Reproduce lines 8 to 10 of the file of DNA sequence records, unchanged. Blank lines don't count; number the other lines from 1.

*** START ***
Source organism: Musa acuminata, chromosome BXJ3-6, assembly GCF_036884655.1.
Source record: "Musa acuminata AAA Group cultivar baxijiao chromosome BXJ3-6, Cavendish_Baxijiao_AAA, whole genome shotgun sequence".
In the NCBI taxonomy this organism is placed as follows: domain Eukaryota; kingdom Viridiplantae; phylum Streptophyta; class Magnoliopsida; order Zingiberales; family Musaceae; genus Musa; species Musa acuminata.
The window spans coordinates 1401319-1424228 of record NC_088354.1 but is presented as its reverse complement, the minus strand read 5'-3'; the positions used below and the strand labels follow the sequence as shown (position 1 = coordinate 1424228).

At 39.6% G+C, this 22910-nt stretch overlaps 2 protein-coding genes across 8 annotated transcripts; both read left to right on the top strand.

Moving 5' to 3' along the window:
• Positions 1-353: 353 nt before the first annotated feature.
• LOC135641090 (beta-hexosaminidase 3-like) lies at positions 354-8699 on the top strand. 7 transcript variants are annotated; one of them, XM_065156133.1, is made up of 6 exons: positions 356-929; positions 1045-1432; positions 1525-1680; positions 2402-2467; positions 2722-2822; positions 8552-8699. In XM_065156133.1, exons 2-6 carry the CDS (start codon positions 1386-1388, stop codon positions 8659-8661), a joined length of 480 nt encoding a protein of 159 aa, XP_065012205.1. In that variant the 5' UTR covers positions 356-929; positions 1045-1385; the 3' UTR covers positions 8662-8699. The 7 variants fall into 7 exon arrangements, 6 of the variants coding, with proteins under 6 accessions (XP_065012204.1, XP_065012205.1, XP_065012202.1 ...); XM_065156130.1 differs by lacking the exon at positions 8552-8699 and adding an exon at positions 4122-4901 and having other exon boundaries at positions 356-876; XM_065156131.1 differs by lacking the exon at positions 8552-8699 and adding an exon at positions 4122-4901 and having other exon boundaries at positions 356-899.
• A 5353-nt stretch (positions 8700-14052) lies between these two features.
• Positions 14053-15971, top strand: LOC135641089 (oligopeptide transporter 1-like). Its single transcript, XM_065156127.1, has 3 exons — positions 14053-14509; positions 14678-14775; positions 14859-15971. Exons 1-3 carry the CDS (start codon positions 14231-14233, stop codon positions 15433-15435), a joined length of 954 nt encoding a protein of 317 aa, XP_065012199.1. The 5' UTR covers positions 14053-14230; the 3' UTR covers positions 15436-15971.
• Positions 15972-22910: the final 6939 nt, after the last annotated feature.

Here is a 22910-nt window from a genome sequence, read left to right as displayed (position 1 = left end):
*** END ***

• LOC135641090 (beta-hexosaminidase 3-like) lies at positions 354-8699 on the top strand. 7 transcript variants are annotated; one of them, XM_065156133.1, is made up of 6 exons: positions 356-929; positions 1045-1432; positions 1525-1680; positions 2402-2467; positions 2722-2822; positions 8552-8699. In XM_065156133.1, exons 2-6 carry the CDS (start codon positions 1386-1388, stop codon positions 8659-8661), a joined length of 480 nt encoding a protein of 159 aa, XP_065012205.1. In that variant the 5' UTR covers positions 356-929; positions 1045-1385; the 3' UTR covers positions 8662-8699. The 7 variants fall into 7 exon arrangements, 6 of the variants coding, with proteins under 6 accessions (XP_065012204.1, XP_065012205.1, XP_065012202.1 ...); XM_065156130.1 differs by lacking the exon at positions 8552-8699 and adding an exon at positions 4122-4901 and having other exon boundaries at positions 356-876; XM_065156131.1 differs by lacking the exon at positions 8552-8699 and adding an exon at positions 4122-4901 and having other exon boundaries at positions 356-899.
• A 5353-nt stretch (positions 8700-14052) lies between these two features.
• Positions 14053-15971, top strand: LOC135641089 (oligopeptide transporter 1-like). Its single transcript, XM_065156127.1, has 3 exons — positions 14053-14509; positions 14678-14775; positions 14859-15971. Exons 1-3 carry the CDS (start codon positions 14231-14233, stop codon positions 15433-15435), a joined length of 954 nt encoding a protein of 317 aa, XP_065012199.1. The 5' UTR covers positions 14053-14230; the 3' UTR covers positions 15436-15971.